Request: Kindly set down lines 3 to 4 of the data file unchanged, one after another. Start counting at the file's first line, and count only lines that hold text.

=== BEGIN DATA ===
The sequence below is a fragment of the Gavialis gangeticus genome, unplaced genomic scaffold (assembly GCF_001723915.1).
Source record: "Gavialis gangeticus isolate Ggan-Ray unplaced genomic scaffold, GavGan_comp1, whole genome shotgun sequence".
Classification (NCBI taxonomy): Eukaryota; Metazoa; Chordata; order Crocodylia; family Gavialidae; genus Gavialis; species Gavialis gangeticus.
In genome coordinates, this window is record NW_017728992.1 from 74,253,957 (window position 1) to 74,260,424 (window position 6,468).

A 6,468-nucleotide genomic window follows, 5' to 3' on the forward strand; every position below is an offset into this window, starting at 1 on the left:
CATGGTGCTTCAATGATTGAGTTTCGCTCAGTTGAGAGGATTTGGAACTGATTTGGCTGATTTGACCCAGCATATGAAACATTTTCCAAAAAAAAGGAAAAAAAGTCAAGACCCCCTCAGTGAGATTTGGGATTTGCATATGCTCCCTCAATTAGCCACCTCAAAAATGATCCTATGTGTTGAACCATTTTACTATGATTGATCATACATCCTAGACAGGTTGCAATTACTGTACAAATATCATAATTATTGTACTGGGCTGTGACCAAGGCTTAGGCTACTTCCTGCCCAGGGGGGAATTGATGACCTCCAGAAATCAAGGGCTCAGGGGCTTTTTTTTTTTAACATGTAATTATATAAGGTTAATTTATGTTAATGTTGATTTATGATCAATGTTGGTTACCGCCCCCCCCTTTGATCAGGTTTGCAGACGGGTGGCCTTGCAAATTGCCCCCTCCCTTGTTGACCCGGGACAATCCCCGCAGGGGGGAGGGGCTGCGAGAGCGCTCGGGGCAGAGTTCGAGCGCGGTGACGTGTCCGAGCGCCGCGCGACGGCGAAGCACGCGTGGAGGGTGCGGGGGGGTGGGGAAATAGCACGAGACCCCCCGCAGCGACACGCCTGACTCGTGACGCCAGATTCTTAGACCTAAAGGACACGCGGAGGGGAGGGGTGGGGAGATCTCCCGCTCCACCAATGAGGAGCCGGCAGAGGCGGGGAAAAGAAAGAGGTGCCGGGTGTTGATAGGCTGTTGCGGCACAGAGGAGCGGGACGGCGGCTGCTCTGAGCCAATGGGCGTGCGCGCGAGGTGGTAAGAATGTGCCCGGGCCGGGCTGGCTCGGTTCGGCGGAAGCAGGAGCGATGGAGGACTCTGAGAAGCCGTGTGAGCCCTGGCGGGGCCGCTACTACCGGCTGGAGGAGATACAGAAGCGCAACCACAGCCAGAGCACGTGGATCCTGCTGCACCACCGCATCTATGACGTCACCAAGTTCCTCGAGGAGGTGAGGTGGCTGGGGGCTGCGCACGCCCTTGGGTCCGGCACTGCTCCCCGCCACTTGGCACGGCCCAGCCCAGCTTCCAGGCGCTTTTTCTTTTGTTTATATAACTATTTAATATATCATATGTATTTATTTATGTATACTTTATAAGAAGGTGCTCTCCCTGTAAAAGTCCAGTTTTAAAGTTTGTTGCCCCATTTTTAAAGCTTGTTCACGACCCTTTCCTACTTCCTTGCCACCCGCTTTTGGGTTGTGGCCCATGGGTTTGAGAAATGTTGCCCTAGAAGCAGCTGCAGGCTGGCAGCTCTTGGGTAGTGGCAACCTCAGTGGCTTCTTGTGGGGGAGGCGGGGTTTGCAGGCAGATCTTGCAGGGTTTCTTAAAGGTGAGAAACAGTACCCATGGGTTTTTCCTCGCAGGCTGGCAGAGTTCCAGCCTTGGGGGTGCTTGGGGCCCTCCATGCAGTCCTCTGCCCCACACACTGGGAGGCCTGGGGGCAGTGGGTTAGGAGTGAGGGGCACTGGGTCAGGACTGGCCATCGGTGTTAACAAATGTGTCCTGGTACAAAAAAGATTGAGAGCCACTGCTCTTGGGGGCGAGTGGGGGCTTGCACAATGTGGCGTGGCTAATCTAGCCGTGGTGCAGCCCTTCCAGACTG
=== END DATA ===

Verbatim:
Classification (NCBI taxonomy): Eukaryota; Metazoa; Chordata; order Crocodylia; family Gavialidae; genus Gavialis; species Gavialis gangeticus.
In genome coordinates, this window is record NW_017728992.1 from 74,253,957 (window position 1) to 74,260,424 (window position 6,468).